Cultural relations

Cultural relations is a unique approach and also an effective and peaceful instrument of international relations and for practising soft power. All the members of the International Alliance for Cultural Relations are committed to take actions that are in line with cultural relations policy. The overall outcomes of cultural relations are greater connectivity, better mutual understanding, more and deeper relationships, mutually beneficial transactions and enhanced sustainable dialogue between states, peoples, non-state actors and cultures.


To define it briefly, cultural relations policy is a paradigm of international relations that is an integral part of modern foreign policy. It focuses on intercultural dialogue and policies based on common cultural heritage under international law.

Perspectives of international relations

Looking at the world map, we can see it quite differently, depending on our political perception. And there are numerous perspectives about the parts of the world and their relations. The liberal “one word” concept envisages globality and sees the world as a place of harmony where enemies are ignored. However some may understand the world as a place where two political blocs compete with each other and inclusion or partition is determined by ideological and sociological factors. The clearest example of this partition was the confrontation in the Cold War in which the non-aligned countries emerged besides the two blocks. For many people still, the most important parts of the world map are the nearly two hundred countries which are also regarded as the key actors of international relations by realist approaches. But for some, who take a deeper look on the map, the world consists of much more entities when subnational units are taken into consideration. The world of “localities”, however are considered as the “new Middle Age” or a modern Westphalian order by others.

The former perspectives were also identified by Samuel P. Huntington and Zsolt Rostoványi who created their additional approaches as well in the early 1990s. Their explanations became popular in recent International Relations discourses. According to them the primary units and thus the key determinants of international relations are the civilisations which are groups of countries sharing common cultural characteristics. International relations experts and historians often count seven to nine civilisations which overlap the territories of those countries with same predominant religion. This number is sometimes supplemented by other explanations of specific theories such as Dimitri Kitzikis’ geopolitical model: the Intermediate Region.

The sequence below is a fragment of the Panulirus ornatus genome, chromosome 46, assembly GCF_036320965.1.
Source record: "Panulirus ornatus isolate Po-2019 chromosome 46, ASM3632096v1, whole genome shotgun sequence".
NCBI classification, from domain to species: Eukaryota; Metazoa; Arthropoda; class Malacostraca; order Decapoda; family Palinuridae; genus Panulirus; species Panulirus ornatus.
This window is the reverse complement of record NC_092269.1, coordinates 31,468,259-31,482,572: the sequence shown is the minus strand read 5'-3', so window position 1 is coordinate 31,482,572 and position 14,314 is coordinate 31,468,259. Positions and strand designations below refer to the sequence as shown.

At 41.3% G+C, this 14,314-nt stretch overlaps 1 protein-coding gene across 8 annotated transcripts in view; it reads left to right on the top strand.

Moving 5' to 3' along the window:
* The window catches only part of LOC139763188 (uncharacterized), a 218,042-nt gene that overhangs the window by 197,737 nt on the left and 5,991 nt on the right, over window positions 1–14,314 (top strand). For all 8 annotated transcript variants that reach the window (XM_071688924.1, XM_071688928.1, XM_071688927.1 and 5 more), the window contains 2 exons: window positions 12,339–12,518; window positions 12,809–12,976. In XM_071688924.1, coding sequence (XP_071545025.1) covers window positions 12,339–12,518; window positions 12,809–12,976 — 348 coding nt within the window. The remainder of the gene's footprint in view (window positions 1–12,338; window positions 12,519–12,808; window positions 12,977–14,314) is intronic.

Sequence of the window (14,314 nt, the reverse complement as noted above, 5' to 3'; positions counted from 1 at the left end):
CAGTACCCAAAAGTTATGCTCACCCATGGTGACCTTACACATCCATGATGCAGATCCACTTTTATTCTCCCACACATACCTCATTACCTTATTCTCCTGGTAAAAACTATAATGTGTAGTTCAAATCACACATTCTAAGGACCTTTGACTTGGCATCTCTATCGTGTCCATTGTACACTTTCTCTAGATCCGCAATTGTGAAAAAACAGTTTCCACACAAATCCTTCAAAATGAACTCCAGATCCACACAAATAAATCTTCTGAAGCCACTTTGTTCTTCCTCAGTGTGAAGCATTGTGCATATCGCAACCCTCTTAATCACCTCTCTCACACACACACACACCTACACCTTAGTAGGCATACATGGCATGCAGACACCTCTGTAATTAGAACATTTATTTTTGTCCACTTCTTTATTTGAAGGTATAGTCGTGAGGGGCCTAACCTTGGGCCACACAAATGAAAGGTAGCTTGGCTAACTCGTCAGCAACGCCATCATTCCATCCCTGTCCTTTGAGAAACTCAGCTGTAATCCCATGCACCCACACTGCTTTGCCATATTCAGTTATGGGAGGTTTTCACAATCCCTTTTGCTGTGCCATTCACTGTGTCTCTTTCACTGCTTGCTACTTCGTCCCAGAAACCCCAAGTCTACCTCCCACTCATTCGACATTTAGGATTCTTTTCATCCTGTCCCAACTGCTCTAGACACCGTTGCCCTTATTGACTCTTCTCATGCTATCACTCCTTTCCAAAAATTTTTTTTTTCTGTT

Besides such exclusively supranational explanations of international relations the methods of cultural relations policy is getting more importance as it reflects more precisely to current trends and challenges.

Cultural relations policy

The cultural relations policy is an approach that combines both supranational and subnational perceptions. It also recognises the fact and the consequences that administrative borders and cultural boundaries infrequently overlap. Therefore foreign and domestic policies based on this recognition can be applied both in multi-ethnic countries and in states which have considerable kin-minorities abroad. Thus, cultural relations policy can be realised within intercultural and intracultural relations.

The most peaceful and efficient tools of intercultural relations are the (unilateral, bilateral and multilateral) actions of cultural diplomacy. In case of intracultural relations, the most peaceful and efficient tools are the ones applied in kin-state policies and/or based on the concepts of pan-movements.

The cultural relations policy as a new international relations’ paradigm takes into account different concepts of the nation: it accepts the realities of the state as a nation however it also recognises the concept of cultural group as a nation in the same time. For this reason, cultural relations policy is a specific domain of international relations because it can applied also within multicultural host countries while having an effect on the communication, political thought, party politics, etc. of diverse ethnic, religious or cultural groups.

Cultural relations policy is a progressive approach that recognises the importance of cultural diplomacy (the initiation or facilitation of the exchange of ideas, values, traditions and other aspects of culture or identity, whether they promote national interests, build relationships or enhance socio-cultural understanding) and the dialogue of civilisations (which is a process that involves diverse national, ethnic and religious groups, articulates different ideas, visions, objectives in order to avoid violence and considers diversity of people as resource).

Transformation in international relations

International cultural relations in the 20th century have went through changes which were influenced by the effects of the First World War (attempts for minority protection) the aftermath of the post-war political thought from 1945 (integration tendencies), the oil crises in the 1970s (greater role of transnational companies), the collapse of the bipolar system in 1991 (non-governmental groups access to armed forces) and finally by the emerging cultural policies in the last decades. Explanation of current trends in international relations requires deeper analysis for historical background of present world order.